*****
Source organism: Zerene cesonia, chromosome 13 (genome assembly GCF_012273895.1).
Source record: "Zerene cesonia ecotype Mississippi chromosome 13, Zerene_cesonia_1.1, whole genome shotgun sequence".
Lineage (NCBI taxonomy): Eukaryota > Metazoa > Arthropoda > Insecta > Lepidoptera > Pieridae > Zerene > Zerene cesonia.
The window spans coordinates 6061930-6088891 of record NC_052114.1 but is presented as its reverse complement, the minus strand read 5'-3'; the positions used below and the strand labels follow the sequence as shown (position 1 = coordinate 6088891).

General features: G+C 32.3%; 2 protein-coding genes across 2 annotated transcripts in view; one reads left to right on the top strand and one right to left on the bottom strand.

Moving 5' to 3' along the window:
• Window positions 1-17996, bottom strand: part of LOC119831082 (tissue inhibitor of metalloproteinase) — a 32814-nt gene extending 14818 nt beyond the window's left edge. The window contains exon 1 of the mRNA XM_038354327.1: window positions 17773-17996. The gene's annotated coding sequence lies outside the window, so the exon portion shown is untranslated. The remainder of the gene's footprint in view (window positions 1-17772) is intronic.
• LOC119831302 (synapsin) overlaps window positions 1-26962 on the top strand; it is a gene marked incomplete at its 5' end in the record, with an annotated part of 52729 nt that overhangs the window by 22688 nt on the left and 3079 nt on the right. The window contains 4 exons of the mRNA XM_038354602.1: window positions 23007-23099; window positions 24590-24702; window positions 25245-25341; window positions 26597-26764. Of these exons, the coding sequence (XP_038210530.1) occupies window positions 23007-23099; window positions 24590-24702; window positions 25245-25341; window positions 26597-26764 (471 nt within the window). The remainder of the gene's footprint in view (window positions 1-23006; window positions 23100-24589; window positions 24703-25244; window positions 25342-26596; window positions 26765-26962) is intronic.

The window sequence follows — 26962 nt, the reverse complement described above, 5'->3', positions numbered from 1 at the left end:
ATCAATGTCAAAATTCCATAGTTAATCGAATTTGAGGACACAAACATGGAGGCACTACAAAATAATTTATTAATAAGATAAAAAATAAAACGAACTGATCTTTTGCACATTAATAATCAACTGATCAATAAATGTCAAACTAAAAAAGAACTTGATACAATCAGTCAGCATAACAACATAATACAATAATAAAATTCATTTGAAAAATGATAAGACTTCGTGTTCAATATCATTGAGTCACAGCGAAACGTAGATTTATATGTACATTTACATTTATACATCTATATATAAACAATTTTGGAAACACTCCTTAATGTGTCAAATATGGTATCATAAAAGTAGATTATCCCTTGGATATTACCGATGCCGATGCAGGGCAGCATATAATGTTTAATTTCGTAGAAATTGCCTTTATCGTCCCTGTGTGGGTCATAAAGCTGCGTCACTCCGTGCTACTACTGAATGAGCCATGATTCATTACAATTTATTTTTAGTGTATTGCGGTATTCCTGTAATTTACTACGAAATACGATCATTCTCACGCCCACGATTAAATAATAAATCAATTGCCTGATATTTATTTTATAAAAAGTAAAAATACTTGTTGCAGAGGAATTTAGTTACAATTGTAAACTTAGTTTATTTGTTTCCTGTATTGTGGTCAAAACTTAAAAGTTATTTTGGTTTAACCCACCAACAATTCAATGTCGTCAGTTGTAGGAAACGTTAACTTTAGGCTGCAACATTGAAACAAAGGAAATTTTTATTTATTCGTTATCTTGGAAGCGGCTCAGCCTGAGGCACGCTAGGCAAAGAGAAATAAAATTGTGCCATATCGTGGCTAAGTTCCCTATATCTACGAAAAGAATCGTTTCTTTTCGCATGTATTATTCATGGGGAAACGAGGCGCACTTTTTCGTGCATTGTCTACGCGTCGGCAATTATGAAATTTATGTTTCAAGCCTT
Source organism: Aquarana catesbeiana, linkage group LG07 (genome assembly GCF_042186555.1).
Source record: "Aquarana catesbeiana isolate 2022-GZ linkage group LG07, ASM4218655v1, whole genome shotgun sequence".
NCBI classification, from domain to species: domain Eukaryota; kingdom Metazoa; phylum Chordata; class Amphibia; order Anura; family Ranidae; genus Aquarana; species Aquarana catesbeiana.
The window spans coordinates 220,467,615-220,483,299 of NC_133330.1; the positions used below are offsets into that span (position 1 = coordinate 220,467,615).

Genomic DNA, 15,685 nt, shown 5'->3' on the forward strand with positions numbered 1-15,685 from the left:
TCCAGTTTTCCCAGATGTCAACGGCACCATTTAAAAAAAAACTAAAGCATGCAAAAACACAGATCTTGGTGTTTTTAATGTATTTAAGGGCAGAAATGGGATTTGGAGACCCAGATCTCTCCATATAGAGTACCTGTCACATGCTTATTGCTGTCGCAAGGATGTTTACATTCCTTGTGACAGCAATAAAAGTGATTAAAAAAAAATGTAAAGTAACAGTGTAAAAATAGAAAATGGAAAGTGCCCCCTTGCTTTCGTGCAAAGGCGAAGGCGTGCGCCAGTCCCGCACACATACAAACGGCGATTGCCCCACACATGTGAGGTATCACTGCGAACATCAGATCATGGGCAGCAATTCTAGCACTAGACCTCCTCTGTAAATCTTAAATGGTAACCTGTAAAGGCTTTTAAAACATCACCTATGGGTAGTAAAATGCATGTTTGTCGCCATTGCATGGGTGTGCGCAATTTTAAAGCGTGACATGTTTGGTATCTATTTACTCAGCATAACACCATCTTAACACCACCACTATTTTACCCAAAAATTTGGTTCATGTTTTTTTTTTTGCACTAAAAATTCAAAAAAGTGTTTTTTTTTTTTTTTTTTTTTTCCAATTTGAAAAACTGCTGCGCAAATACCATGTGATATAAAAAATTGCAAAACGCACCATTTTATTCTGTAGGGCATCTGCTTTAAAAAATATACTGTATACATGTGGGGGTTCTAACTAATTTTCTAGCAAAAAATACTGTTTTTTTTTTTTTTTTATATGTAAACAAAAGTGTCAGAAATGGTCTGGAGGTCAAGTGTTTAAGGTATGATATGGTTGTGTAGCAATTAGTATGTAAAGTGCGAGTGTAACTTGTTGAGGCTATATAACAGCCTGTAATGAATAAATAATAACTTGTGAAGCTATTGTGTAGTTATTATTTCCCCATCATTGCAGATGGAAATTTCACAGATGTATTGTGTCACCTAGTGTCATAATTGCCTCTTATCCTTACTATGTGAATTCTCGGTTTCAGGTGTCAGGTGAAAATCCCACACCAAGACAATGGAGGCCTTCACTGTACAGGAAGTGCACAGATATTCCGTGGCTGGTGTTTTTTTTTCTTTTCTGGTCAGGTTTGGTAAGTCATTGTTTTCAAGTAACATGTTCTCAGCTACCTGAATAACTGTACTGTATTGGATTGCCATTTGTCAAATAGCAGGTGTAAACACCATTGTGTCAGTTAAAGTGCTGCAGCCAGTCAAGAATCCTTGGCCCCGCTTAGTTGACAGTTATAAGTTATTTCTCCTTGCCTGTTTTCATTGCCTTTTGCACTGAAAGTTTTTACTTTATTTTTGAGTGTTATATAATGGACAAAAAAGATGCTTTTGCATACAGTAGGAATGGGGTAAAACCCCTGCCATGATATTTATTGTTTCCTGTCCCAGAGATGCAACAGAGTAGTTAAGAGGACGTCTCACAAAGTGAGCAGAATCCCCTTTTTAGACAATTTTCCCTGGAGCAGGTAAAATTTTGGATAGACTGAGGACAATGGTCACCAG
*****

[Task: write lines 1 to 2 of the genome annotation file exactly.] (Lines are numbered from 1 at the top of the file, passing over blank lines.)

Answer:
Source organism: Zerene cesonia, chromosome 13 (genome assembly GCF_012273895.1).
Source record: "Zerene cesonia ecotype Mississippi chromosome 13, Zerene_cesonia_1.1, whole genome shotgun sequence".